I love a good infographic. What a fun trend and great way to present information in our ever-more-visual, data-saturated media age.

So of course I’m going to love a heart-health infographic, and this one from the Wall Street Journal does not disappoint. (Click on it to see larger.) It accompanied an article called “The Guide to Beating a Heart Attack.” Outlined in seven simple steps, it tells the same story I’ve been trying to communicate here: most heart disease and heart attacks are preventable. You, however, must make the right choices.

It’s been eight months since my heart attack and I’ve been committed to doing all the right things. So let’s review my report card and see how I measure up to the seven steps to beating heart disease.


The Wall Street Journal calls this “the basics,” and I love this quote: “Knowing your cholesterol and blood pressure numbers is as fundamental to heart health as knowing the alphabet is to reading.” Yet about one-third of people with high-risk levels don’t know it.

According to WSJ, the optimal LDL, or bad cholesterol, is under 100; HDL, or good cholesterol, is over 60; and blood pressure is less than 120/80.

A++ for me. My LDL is 62, my HDL is 34, (yes, it is less than 60, but since my LDL is so low the ratio that my cardiologist cares about is fine) and my blood pressure is 100/60. Take that, heart disease!Ā 


Not a problem, haven’t smoked since college. And even then I was a “social” smoker, until one day my senior year it was the first thing I did when I woke up. Gross. Quit cold turkey that minute and haven’t had one since.

My grade: A- (for having ever smoked at all)


I’ve earned an A+ on this one, mostly because I like working out so much. But here’s the good news for those who do not like it so much, do not have the time for marathon training, or don’t have access to personal training.

Guidelines urge three hours a week of brisk exercise to maintain heart health, but many people who can’t find the time to work up a sweat for 30 minutes most days don’t bother. “It’s the all or nothing phenomenon,” says Martha Grogan, a cardiologist at Mayo Clinic.

But how about 10 minutes a day? While the 30-minute target is associated with a 70% reduction in heart-attack risk over a year, Mayo researchers analyzed the data and noticed that a brisk 10-minute walk a day results in a nearly 50% reduction compared with people who get hardly any exercise.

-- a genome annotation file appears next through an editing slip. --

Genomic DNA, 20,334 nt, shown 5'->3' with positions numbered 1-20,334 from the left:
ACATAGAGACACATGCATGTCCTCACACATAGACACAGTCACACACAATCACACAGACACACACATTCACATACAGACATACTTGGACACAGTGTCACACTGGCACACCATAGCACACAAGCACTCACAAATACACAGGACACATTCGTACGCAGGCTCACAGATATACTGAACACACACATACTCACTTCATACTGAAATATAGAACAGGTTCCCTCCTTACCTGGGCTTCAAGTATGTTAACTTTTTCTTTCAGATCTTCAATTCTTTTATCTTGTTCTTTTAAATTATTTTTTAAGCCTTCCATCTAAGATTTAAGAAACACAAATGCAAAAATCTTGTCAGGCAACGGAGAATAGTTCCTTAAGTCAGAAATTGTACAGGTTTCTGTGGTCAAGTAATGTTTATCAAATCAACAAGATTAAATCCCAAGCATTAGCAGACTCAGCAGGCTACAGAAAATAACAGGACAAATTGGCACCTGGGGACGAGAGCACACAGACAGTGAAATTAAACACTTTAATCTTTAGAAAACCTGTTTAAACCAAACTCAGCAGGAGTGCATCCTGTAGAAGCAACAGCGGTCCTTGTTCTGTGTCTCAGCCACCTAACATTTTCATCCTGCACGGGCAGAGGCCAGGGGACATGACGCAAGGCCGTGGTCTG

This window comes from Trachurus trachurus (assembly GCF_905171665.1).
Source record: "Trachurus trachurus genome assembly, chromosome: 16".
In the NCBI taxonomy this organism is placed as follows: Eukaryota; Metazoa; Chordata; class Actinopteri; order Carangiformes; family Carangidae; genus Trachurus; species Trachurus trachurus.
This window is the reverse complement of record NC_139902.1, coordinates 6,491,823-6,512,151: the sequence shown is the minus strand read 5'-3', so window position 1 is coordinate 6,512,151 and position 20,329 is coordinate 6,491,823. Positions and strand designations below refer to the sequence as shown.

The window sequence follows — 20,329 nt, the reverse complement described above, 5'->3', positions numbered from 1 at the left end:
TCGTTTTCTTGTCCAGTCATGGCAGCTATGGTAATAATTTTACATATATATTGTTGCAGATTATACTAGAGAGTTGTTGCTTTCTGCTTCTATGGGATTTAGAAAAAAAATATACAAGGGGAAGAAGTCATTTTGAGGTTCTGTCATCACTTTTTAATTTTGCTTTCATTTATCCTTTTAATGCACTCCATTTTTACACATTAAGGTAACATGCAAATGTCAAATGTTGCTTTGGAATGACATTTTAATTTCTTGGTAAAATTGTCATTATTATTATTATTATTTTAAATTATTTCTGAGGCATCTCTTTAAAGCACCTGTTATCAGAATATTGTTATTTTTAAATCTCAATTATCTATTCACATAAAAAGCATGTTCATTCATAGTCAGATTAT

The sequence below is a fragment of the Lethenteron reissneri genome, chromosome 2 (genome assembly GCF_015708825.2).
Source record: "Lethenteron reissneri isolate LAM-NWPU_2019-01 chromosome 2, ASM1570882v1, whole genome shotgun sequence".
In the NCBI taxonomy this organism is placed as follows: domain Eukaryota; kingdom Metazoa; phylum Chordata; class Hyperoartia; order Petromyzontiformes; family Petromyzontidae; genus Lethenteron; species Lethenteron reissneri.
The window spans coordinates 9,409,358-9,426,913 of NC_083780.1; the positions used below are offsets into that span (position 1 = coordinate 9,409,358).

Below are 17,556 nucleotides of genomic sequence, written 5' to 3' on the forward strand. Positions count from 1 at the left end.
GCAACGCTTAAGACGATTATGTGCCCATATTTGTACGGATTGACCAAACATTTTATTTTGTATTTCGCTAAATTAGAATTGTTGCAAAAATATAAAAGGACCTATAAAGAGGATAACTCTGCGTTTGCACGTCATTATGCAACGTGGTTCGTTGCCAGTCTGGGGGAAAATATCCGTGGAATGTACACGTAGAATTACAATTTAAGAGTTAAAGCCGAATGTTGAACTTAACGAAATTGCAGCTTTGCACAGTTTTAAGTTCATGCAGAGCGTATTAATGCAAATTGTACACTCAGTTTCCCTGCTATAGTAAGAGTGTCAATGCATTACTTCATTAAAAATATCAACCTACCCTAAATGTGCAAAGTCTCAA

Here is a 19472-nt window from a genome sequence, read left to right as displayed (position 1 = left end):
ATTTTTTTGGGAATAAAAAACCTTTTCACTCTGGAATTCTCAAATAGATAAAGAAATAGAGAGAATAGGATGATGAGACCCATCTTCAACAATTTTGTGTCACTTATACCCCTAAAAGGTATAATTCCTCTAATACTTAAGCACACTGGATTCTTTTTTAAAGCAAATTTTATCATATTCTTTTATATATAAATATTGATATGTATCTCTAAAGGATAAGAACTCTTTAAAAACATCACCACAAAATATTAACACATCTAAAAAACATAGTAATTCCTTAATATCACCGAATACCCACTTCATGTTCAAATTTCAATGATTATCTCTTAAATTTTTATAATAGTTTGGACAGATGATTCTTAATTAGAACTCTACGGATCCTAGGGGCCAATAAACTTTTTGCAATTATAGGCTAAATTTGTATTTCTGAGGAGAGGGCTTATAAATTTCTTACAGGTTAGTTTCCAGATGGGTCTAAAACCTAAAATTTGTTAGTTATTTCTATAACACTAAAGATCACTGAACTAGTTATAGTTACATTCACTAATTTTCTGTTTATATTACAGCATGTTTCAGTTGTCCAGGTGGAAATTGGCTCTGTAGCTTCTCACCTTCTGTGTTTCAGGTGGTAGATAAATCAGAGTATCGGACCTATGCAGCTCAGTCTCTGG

This one is interesting. Even if you are active, and get your three recommended hours of exercise a week, too much sitting can negate that positive effect.

A study from Australian researchers published two years ago found that spending more than four hours a day in front of a computer or television was associated with a doubling of serious heart problems, even among people who exercised regularly. Prolonged sitting was associated with higher levels of inflammatory markers in the blood, higher body weight and lower levels of HDL, or good cholesterol, indicating that sedentary behavior has its own bad biology apart from whether you’re physically active.

Thank goodness I’m home with my 4-year-old and hardly sit at all, so I get a passing grade of B on this one. For those who must sit for work, the article recommends getting up every 30 minutes or getting a stand-up desk for computer work. Taking walk breaks instead of coffee or snack breaks, taking the stairs, and parking far away will also help.


Easier said than done, of course, but stress — and the stress of being unhappy or worried — takes its toll on your heart. As my doctor said to me last fall: feed your soul. Make yourself a priority. (And if you need to, like me, get help, professional and/or pharmaceutical.)

I get at least a B+ on this. Though I went through some pretty difficult depression the first few months post-heart attack, feeding my soul, exercising my body, focusing on my family, and taking my antidepressant have made a huge difference. I am happy.


Eat healthy. Yeah, I’m all over that. I have to give myself a B+, though, because to earn an A+ I’d really have to go vegan.

B+ to me means I hardly eat any dairy (save fat-free yogurt and milk), only lean protein (chicken, turkey, tofu, beans, and fish), two eggs a week, the right oils, and lots of fruit, veggies, and whole grains.


Here’s my worst grade of all: C- I regularly don’t go to bed until midnight and then I don’t fall asleep until 1 a.m. or later. Some of this is due to the medications I take; timed just wrong and I’ll lay awake for hours.

Here’s what the article has to say about sleep:

Sleep’s role in protecting the heart is underestimated, says Mayo’s Dr. Grogan. “If you get one less hour of sleep than you need each night, you’ve basically pulled an all-nighter a week,” she says. Chronic sleep deprivation can lead to high blood pressure, weight gain and increase your risk of diabetes, she says.

So sleeping is good for you! If only my kids understood that and let mommy sleep in.

This is my report card after having had a heart attack. Earn better grades than me and maybe you’ll never have one.